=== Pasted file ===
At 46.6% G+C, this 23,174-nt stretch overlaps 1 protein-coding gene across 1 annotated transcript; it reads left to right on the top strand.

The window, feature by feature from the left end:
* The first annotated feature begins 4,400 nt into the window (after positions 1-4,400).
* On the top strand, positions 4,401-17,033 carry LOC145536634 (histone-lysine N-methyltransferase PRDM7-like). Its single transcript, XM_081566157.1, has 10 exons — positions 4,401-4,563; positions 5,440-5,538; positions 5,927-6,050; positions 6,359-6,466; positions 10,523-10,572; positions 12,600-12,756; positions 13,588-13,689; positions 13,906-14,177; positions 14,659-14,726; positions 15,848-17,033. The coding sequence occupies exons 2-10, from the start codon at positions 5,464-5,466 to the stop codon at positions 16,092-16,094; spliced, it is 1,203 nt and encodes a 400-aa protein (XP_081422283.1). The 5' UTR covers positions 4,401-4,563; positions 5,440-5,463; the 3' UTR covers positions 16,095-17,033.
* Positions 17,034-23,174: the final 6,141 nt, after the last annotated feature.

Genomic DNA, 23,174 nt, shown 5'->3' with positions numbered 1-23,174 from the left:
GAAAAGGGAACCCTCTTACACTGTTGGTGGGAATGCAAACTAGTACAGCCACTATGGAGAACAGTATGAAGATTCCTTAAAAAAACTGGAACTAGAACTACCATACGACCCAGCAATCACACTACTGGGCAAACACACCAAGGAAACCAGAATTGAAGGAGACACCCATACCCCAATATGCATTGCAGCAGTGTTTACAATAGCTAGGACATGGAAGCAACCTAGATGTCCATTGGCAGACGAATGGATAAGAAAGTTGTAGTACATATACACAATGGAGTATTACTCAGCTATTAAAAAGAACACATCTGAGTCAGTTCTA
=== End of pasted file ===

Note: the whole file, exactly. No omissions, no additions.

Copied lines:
At 46.6% G+C, this 23,174-nt stretch overlaps 1 protein-coding gene across 1 annotated transcript; it reads left to right on the top strand.

The window, feature by feature from the left end:
* The first annotated feature begins 4,400 nt into the window (after positions 1-4,400).
* On the top strand, positions 4,401-17,033 carry LOC145536634 (histone-lysine N-methyltransferase PRDM7-like). Its single transcript, XM_081566157.1, has 10 exons — positions 4,401-4,563; positions 5,440-5,538; positions 5,927-6,050; positions 6,359-6,466; positions 10,523-10,572; positions 12,600-12,756; positions 13,588-13,689; positions 13,906-14,177; positions 14,659-14,726; positions 15,848-17,033. The coding sequence occupies exons 2-10, from the start codon at positions 5,464-5,466 to the stop codon at positions 16,092-16,094; spliced, it is 1,203 nt and encodes a 400-aa protein (XP_081422283.1). The 5' UTR covers positions 4,401-4,563; positions 5,440-5,463; the 3' UTR covers positions 16,095-17,033.
* Positions 17,034-23,174: the final 6,141 nt, after the last annotated feature.

Genomic DNA, 23,174 nt, shown 5'->3' with positions numbered 1-23,174 from the left:
GAAAAGGGAACCCTCTTACACTGTTGGTGGGAATGCAAACTAGTACAGCCACTATGGAGAACAGTATGAAGATTCCTTAAAAAAACTGGAACTAGAACTACCATACGACCCAGCAATCACACTACTGGGCAAACACACCAAGGAAACCAGAATTGAAGGAGACACCCATACCCCAATATGCATTGCAGCAGTGTTTACAATAGCTAGGACATGGAAGCAACCTAGATGTCCATTGGCAGACGAATGGATAAGAAAGTTGTAGTACATATACACAATGGAGTATTACTCAGCTATTAAAAAGAACACATCTGAGTCAGTTCTA